The view of this blog is that it is the books and the chance to read them that create the social opportunities- and that is what Mr Clare and his cronies fail to understand. That is why we need libraries full of them to remain open and that is why so many people in different places are campaigning to keep them open. To call people who read 'preserved in aspic' is not really the right way to promote the use of public libraries, and to label people as 'white and middle class', is nasty inverted racism of a kind ill-becoming anyone in high position. It is language of a kind we could all do without.
I am reminded of when the London Borough of Merton closed several of its libraries claiming that the move allowed them to conduct more 'outreach'. That just doesn't make sense to anyone, of what ever colour, age or selected preservative. You can't outreach for a library which is shut.
For the record Perkins is small, black and furry and feels priveliged to be so.
It might be more true to say, rather than what Mr Clare said, that Public Libraries will not be preserved so long as he is going around the country, abusing his position, telling councils that it is ok to shut them. It is time he was removed from his expensive post.
January 8, 2011
Persons desiring to make use of the public library service
People often write at length about the possible meanings of the words 'comprehensive' and 'efficient' as they occur in the 1964 Libraries and Museums Act. They aren't difficult words, even for a small cat, but they do seem to cause terrible difficulty among those who are responsible.
Councils and even state officials from bodies like the MLA refer to the word 'effiicient' and nudge and wink quietly to each other saying that it would be much more 'efficient' if we only had a few large libraries, and that would satisfy the requirements of the Act and all the statutory responsibilities it carries
However there is a deal of correspondence circulating about ways to test the Act and Perkins took the trouble to read it carefully again. It doesn't say that the public library authorities should provide an efficient service.... it says that public library authorities should provide an efficient service for those who desire to make use of one. In other words if it is inefficient for a user to travel 5 miles on the bus- or less efffcient than a current arrangement in which there is a small local library- , then the authority isn't doing what the Act asks of it.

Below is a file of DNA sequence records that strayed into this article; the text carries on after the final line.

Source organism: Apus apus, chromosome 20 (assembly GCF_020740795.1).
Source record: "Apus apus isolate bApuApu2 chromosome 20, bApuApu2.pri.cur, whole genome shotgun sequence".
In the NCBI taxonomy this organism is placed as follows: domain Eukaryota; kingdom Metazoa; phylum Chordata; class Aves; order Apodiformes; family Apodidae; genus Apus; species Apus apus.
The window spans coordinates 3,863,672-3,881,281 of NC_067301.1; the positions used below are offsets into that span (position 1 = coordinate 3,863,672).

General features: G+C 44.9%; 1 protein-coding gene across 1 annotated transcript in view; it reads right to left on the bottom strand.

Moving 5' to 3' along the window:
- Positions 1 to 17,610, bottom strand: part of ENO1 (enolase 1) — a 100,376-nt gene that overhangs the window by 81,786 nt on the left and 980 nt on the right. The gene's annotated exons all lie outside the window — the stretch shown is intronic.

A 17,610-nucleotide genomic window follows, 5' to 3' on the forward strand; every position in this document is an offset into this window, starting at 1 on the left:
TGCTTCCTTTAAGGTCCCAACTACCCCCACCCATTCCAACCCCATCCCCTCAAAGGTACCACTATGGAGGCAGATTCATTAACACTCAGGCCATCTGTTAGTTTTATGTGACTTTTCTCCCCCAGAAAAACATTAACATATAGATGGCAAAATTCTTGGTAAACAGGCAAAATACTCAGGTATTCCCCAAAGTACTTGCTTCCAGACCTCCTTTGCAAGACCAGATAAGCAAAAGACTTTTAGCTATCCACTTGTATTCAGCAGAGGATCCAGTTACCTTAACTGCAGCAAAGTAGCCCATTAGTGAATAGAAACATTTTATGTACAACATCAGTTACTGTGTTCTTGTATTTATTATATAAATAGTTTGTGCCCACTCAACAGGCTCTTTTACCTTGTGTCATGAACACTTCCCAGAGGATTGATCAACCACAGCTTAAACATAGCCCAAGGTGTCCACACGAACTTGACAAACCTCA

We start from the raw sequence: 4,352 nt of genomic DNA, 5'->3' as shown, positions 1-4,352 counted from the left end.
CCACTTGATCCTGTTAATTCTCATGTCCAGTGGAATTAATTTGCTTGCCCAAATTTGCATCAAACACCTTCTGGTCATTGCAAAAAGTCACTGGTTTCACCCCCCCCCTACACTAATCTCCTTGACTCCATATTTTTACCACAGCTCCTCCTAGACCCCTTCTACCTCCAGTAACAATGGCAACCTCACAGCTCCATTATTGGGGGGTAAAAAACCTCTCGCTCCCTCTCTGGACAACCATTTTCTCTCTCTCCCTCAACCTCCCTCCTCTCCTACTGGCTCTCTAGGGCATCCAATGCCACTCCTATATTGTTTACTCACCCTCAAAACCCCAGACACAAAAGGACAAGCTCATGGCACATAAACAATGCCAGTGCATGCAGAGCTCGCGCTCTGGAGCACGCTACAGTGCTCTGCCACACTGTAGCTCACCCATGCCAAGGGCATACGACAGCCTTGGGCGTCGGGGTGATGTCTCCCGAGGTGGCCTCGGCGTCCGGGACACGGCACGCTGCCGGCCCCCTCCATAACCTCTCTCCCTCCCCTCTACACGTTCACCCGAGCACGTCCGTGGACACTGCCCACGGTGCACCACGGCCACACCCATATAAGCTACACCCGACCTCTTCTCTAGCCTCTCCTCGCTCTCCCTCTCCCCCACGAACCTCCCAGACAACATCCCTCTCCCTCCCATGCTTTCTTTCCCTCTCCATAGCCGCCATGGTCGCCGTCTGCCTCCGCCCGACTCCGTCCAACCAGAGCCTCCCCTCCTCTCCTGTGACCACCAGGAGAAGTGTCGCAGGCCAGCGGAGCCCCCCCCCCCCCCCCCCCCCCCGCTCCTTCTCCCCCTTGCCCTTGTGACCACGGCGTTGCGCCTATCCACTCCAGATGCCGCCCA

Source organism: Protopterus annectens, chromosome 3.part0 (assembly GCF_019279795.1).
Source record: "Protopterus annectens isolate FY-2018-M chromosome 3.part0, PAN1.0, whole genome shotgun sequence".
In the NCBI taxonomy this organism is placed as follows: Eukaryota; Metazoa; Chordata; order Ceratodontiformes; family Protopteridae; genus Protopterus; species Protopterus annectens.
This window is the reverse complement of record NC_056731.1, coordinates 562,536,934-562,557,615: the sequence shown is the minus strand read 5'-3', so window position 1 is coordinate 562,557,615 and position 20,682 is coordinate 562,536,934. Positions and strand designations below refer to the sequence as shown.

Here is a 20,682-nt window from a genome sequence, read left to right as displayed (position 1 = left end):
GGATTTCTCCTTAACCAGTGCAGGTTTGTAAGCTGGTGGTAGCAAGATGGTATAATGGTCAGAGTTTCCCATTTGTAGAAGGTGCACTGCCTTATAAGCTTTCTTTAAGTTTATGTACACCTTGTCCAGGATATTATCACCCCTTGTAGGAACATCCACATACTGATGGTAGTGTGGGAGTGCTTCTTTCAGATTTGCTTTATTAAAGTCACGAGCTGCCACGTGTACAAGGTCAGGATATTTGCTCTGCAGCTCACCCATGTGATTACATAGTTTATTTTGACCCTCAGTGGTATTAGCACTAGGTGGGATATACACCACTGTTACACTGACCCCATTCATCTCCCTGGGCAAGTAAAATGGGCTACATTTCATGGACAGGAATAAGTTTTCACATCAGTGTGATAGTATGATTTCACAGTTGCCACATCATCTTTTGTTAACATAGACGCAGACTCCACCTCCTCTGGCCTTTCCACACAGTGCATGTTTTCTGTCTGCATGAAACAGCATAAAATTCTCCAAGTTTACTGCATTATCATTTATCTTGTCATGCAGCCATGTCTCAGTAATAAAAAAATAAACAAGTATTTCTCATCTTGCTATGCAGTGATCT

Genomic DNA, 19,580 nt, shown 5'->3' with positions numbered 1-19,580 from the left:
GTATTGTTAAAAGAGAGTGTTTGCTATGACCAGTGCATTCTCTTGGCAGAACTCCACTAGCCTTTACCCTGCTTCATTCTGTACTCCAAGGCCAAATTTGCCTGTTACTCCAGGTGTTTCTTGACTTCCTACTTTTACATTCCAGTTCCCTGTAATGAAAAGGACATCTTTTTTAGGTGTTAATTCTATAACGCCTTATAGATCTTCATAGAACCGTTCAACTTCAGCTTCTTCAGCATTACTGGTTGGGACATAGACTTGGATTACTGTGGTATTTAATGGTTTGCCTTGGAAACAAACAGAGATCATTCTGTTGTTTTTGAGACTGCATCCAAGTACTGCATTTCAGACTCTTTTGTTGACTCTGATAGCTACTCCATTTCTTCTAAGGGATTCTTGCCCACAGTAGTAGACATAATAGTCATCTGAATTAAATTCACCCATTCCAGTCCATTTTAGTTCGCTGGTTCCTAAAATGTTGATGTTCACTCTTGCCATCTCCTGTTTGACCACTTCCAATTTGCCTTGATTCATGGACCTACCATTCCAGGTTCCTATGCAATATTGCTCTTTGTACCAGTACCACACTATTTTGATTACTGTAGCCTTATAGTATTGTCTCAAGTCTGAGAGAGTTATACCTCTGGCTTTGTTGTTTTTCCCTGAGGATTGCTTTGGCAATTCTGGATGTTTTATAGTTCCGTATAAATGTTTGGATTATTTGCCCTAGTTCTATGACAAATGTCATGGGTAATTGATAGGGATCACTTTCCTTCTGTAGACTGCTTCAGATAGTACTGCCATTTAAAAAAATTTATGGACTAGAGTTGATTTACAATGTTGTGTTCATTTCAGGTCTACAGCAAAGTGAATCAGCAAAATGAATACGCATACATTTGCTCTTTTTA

This battle is far from over.
Incidentally it isn't just local authorities who, for years have been trying quietly to argue that we can do without hundreds of small local libraries, Roy Clare and the MLA say it all the time and so indeed have CILIP and the SCL, unless they want to deny it quickly.
Where is the statutory Advisory Council on Public Libraries while all this is going on? Perkins found lots of references to that in her reading of The Act. It is hard to agree with senior figures who write to The Times protesting that nobody is ignoring The Act when they and others are certainly turning a blind eye to that bit of it.
January 6, 2011
Eric Pickles is right to insist that councils explore their highest level costs before closing libraries, reducing book funds or shortening opening hours.
These costs lie both in the library service itself and in the corporate structure of the council. These are the areas in which radical change is needed, and a reduction in costs.
It is rarely possible for a chief librarian or a head of cultural service to propose or manage changes at this level, it has to be undertaken either at cabinet level, or lead by the chief exec and finance exec of the councils.
Time is running out now and we will soon hear the results of all the deliberations and initiatives of the last 6 months.
I still believe that we should be looking for a public libraries improvement programme, even if fundamental costs are reduced by 30%. I see no reason why this cannot be done, except that the people in position to do it just won't unless someone forces them to.
Mr Pickles looks like the man who can